Location: Húsavik, Iceland
In a heavy suit and thick rubber boots, I trudged onto the boat.
The straps of my life jacket were uncomfortably tight. It was cold too; so cold that I shivered even in my four layers of clothes.
Sitting down didn’t help much, but thankfully I was at the very front of the boat, so stretching out my long legs wouldn’t be a problem.
But despite all my irritations, I was excited. I was going to see some whales.
The driver said it would be a two hour long journey and that there was a 99.9% chance that we would see at least one whale. Those chances seemed pretty high to me.
After about an hour, halfway through the ride, I had seen nothing but water. A little too much water. The air was laden with a dense mist that stuck to my face and seeped through my protective gear. My toes were frozen to the point I could not feel them; my hands shook like salt from a glass; every last muscle in my body quivered. I was downright miserable. But if I was going to see a real-life whale, it would all be worth it.
We approached an island speckled with thousands of white dots.
The guide told us it was known as Puffin Island, and that all the little spots were puffins. I couldn’t even begin to count how many there were!
There were so many, they even dotted the sky like flakes of snow.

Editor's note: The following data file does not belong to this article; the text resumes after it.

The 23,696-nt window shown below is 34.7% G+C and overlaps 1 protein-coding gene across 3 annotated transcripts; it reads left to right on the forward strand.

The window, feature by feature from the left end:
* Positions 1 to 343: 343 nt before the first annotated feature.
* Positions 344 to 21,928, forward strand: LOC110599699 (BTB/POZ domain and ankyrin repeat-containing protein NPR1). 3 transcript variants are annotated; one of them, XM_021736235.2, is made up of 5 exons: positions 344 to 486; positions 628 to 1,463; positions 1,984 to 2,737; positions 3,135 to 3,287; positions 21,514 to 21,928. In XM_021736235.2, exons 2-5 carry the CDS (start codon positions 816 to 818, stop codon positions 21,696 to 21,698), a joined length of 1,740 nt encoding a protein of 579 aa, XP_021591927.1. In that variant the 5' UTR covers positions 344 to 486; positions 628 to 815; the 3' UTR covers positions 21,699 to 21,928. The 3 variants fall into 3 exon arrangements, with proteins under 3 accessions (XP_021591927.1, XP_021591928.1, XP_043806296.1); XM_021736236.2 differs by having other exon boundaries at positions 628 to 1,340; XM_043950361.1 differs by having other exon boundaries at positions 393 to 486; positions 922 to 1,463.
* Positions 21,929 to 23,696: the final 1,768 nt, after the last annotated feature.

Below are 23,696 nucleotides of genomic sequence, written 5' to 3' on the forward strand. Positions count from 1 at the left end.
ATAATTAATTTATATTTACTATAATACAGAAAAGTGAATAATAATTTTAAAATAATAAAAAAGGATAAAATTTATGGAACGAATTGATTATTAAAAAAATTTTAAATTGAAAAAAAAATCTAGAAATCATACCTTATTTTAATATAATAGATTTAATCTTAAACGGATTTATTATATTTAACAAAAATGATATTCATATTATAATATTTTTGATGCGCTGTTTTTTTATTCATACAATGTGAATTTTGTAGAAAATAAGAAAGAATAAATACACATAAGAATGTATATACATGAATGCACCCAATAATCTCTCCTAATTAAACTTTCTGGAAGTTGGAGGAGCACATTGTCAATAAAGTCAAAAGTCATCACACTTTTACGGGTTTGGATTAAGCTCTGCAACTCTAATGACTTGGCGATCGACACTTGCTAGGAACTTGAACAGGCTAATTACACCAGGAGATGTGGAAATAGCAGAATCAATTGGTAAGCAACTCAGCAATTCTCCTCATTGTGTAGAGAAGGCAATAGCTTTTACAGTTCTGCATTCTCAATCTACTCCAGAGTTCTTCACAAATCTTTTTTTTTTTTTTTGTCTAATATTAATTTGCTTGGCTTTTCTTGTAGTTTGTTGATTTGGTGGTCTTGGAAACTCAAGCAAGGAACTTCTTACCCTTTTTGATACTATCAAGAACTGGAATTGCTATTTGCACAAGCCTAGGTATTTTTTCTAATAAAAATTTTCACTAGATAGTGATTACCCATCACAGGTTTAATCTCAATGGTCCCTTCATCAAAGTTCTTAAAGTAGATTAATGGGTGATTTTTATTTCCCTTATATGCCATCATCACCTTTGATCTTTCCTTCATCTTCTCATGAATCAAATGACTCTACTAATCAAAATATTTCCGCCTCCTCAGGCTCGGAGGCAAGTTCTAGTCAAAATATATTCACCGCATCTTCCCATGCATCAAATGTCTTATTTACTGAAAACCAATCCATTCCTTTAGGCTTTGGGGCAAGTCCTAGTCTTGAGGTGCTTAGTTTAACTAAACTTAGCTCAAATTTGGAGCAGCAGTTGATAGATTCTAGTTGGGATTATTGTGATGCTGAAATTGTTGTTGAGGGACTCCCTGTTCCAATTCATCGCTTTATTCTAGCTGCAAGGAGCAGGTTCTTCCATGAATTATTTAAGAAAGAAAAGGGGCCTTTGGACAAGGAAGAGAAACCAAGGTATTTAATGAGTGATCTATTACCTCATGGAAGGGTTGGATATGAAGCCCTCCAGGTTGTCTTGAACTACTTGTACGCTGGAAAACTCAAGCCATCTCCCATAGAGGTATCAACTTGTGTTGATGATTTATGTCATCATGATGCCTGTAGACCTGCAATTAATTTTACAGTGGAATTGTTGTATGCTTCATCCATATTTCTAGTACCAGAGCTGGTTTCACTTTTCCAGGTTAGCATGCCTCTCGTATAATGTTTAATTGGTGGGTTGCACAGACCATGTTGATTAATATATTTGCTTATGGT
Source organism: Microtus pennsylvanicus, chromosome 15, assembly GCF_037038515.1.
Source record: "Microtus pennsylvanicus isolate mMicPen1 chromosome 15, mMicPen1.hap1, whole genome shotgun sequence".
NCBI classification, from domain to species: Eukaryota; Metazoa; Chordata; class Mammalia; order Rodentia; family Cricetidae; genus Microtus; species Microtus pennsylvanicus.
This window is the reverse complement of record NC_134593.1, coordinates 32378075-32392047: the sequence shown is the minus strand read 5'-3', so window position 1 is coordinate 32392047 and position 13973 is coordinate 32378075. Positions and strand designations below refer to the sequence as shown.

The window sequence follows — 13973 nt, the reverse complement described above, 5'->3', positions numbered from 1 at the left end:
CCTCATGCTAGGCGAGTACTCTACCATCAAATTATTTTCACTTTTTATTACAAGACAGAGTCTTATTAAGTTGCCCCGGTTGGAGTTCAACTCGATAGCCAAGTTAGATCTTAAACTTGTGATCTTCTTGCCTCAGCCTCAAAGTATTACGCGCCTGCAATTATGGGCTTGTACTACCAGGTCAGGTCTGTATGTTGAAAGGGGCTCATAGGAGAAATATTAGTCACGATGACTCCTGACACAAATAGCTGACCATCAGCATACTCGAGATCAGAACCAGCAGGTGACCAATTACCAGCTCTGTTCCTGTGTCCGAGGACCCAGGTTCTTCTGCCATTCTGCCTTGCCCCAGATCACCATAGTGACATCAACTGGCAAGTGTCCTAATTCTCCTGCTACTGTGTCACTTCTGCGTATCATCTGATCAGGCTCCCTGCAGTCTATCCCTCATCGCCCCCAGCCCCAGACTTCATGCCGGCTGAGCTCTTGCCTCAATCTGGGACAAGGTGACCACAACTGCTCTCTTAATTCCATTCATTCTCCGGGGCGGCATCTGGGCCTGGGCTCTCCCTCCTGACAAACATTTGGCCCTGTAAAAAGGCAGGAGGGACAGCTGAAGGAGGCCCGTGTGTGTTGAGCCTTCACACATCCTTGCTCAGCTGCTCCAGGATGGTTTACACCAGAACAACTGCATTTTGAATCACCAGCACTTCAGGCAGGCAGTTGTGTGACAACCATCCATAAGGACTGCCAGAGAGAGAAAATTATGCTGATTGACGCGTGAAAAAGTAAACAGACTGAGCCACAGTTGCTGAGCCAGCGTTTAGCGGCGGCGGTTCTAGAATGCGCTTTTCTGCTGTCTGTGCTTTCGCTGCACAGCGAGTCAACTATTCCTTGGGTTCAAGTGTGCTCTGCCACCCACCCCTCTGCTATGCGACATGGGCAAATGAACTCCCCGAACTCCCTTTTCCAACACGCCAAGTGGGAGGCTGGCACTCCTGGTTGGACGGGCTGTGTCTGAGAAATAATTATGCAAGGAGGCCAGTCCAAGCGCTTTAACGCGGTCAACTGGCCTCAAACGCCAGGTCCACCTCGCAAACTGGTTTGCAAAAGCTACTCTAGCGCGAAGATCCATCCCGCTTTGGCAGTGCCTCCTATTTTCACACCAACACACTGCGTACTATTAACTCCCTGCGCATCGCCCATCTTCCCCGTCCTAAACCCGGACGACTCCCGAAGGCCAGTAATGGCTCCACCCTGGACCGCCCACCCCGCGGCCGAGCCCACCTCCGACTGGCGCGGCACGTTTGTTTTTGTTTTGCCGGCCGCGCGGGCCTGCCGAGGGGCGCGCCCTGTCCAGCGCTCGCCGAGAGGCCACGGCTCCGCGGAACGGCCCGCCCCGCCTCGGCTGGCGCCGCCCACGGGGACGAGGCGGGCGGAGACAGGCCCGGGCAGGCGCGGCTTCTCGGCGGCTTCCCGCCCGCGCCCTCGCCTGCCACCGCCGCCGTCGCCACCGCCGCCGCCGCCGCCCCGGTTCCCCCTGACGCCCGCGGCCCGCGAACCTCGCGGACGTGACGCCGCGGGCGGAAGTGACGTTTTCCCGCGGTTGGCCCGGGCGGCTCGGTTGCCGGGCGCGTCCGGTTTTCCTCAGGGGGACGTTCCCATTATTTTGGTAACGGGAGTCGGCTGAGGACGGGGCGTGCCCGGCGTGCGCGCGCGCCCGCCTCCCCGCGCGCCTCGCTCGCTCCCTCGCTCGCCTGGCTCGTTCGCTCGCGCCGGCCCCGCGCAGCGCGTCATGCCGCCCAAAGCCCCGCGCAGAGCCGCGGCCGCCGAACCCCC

It was very cool to get to see so many puffins in the wild, and unexpected too. I didn’t even know the birds lived so close to Iceland. The last puffin I remembered seeing was the one from Antarctica in Happy Feet 2.
Another thirty minutes went by, and I had only two thoughts on my mind; I feel like I’ve been swallowed by a block of ice, and where are the whales? I was beginning to think I was a part of the 0.01% that wouldn’t get to see any.
The ride was nearly done, and I began to hope only for it to end. I couldn’t stand the thought of my feet squishing in soggy socks or my fingers buzzing on the end of my frozen hands any longer. It was almost too much to handle.
As a sudden twitch snapped my head to the left, my eyes widened.
We pulled closer, until our boat floated in line with it. I looked over the edge right as the whale breached the surface with a jet from its blowhole. I scrubbed my goggles clean just to make sure I was seeing things right.
A smile shattered the thin sheet of ice holding my lips. A whale! A real whale! I had never seen one before, and it was close! So big!
“A Humpback.” The guide announced.
After the first one left, we saw another, and then another, and another.
Some swam close by.
Others dove into the depths in the distance.
It was amazing. I forgot that I was frozen. I forgot that my socks were soggy. It was like I was in another world.
Overall, whale watching was certainly an experience to remember.
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